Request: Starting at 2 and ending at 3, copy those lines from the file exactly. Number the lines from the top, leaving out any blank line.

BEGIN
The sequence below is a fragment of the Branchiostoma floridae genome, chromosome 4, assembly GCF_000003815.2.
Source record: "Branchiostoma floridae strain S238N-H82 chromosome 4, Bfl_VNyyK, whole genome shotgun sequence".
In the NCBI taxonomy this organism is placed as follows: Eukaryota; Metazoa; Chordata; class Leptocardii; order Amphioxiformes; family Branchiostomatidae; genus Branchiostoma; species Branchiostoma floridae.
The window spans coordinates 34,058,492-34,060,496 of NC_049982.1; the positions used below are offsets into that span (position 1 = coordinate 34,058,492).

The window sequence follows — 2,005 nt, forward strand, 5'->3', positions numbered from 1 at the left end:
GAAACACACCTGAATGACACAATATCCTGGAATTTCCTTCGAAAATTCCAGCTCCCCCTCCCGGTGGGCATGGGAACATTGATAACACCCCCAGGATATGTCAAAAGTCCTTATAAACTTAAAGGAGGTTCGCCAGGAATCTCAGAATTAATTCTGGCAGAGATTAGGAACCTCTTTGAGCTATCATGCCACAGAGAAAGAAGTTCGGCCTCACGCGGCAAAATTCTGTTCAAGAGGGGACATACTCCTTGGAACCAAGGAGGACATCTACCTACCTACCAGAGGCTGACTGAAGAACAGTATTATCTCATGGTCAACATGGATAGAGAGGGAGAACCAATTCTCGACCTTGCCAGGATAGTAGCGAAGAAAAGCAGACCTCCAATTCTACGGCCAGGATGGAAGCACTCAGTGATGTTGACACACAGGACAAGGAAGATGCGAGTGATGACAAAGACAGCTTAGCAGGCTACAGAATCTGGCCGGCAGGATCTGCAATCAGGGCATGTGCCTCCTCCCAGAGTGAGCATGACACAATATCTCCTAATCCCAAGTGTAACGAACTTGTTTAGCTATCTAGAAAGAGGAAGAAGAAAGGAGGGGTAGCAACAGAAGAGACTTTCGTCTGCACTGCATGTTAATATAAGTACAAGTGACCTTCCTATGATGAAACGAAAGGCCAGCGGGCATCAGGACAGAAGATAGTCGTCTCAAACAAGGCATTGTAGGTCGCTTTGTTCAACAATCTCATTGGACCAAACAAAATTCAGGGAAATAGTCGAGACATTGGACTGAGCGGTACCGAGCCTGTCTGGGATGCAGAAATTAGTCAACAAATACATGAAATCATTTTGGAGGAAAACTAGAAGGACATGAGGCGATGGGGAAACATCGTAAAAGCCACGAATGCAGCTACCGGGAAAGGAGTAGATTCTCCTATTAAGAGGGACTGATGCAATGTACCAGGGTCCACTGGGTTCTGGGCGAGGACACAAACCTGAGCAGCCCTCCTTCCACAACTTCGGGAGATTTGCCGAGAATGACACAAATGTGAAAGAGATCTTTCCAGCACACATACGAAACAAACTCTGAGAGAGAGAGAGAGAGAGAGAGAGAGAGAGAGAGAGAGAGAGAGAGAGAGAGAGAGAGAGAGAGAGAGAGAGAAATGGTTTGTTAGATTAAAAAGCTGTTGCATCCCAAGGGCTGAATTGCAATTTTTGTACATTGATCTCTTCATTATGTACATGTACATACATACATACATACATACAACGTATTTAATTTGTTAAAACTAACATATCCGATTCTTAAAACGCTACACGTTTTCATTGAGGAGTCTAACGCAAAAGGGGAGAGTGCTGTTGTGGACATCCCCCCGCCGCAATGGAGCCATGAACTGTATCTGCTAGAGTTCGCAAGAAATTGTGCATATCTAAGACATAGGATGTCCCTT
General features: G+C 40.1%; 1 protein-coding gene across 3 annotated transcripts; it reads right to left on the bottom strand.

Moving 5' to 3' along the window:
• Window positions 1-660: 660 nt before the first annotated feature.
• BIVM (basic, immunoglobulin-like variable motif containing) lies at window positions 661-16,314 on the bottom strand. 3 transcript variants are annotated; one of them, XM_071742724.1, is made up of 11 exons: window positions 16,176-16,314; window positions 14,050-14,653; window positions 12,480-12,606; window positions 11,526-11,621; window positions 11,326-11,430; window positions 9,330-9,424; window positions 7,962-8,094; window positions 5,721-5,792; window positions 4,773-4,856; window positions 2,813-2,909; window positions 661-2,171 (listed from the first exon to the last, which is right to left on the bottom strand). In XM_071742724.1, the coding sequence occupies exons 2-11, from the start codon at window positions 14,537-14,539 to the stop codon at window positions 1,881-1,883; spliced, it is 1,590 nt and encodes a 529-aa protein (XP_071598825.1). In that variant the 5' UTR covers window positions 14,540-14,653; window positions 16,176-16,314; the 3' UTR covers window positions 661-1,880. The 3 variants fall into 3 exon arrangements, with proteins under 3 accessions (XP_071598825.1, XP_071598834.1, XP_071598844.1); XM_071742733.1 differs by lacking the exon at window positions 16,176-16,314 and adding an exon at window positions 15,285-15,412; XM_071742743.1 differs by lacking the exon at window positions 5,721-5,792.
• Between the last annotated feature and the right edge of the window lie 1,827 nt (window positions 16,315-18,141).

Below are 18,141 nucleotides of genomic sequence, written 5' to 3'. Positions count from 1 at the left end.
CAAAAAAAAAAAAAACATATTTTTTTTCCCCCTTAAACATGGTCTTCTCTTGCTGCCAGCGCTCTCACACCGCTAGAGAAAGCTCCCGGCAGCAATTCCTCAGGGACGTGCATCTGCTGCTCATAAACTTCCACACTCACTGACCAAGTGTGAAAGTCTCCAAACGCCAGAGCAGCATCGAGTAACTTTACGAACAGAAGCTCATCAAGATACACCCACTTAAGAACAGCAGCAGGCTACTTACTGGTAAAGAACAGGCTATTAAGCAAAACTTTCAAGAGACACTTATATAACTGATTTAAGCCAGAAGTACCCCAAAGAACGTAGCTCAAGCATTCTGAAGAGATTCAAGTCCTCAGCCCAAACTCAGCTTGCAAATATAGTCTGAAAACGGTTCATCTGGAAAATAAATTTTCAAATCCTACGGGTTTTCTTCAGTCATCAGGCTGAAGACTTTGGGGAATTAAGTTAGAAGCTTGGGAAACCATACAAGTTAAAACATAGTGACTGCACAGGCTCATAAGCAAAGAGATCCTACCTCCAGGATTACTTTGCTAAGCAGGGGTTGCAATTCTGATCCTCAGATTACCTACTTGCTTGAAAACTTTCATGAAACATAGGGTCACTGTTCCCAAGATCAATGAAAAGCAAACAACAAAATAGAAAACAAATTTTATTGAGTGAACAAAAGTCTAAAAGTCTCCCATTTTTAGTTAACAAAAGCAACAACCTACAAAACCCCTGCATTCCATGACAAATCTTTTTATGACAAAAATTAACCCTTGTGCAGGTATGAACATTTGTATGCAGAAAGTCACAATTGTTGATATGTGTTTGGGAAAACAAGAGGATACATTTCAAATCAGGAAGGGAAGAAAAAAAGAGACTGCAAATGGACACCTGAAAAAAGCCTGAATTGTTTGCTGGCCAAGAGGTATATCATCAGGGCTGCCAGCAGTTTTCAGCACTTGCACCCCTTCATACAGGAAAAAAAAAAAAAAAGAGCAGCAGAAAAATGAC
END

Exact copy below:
Source record: "Branchiostoma floridae strain S238N-H82 chromosome 4, Bfl_VNyyK, whole genome shotgun sequence".
In the NCBI taxonomy this organism is placed as follows: Eukaryota; Metazoa; Chordata; class Leptocardii; order Amphioxiformes; family Branchiostomatidae; genus Branchiostoma; species Branchiostoma floridae.